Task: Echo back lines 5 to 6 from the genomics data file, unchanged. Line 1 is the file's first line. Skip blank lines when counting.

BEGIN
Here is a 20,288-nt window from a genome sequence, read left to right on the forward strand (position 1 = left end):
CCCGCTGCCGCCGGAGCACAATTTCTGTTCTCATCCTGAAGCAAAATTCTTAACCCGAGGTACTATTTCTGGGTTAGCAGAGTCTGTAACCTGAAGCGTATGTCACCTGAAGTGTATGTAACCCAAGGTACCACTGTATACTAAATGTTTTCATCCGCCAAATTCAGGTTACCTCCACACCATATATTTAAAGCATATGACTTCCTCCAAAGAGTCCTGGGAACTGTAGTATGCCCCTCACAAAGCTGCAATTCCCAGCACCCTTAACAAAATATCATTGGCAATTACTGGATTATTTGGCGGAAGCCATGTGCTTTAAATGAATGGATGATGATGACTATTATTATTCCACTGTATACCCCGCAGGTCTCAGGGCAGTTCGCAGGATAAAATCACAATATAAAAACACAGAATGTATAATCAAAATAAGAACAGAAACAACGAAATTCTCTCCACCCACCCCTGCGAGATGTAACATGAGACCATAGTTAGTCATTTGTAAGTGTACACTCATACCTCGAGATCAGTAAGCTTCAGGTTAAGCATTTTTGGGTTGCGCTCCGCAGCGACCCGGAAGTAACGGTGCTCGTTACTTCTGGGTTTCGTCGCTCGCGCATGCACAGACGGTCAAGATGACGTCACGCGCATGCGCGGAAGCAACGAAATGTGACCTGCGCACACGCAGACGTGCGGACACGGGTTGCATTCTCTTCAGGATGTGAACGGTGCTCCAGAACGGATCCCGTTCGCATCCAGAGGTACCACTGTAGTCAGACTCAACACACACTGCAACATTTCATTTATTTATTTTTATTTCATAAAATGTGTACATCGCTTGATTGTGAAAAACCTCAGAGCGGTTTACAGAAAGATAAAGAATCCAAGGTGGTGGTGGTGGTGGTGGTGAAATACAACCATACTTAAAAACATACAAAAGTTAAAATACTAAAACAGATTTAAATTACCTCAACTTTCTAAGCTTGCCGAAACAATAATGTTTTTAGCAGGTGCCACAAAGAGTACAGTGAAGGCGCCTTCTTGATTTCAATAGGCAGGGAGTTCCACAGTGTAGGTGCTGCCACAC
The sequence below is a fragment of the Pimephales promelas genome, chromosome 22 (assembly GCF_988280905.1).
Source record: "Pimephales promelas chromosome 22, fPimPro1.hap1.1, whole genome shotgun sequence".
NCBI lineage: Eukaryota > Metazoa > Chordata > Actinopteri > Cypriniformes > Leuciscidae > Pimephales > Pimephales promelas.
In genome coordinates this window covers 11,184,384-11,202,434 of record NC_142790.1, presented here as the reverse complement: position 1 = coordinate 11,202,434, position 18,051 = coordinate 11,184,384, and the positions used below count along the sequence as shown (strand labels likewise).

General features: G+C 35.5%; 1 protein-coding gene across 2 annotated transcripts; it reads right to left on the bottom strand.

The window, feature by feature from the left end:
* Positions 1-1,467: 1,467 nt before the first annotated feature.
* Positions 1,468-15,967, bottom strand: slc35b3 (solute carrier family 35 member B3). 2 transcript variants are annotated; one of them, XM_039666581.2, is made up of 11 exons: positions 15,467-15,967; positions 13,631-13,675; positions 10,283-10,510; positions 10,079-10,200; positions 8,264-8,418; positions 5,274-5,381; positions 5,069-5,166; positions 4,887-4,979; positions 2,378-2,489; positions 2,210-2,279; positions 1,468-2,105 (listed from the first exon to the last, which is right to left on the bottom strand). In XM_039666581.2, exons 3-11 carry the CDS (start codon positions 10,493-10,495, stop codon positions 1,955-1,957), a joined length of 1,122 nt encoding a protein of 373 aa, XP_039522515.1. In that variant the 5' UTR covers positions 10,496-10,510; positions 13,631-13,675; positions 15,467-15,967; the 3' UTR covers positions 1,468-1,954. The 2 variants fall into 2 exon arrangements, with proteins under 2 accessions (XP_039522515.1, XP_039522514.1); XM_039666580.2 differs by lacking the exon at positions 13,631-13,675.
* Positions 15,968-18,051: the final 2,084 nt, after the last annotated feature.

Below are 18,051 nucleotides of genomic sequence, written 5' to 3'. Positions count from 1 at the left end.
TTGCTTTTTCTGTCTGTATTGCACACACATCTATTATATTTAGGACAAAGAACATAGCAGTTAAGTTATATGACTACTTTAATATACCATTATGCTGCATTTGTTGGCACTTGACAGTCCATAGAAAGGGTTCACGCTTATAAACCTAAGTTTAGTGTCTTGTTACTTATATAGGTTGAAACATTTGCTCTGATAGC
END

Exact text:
NCBI lineage: Eukaryota > Metazoa > Chordata > Actinopteri > Cypriniformes > Leuciscidae > Pimephales > Pimephales promelas.
In genome coordinates this window covers 11,184,384-11,202,434 of record NC_142790.1, presented here as the reverse complement: position 1 = coordinate 11,202,434, position 18,051 = coordinate 11,184,384, and the positions used below count along the sequence as shown (strand labels likewise).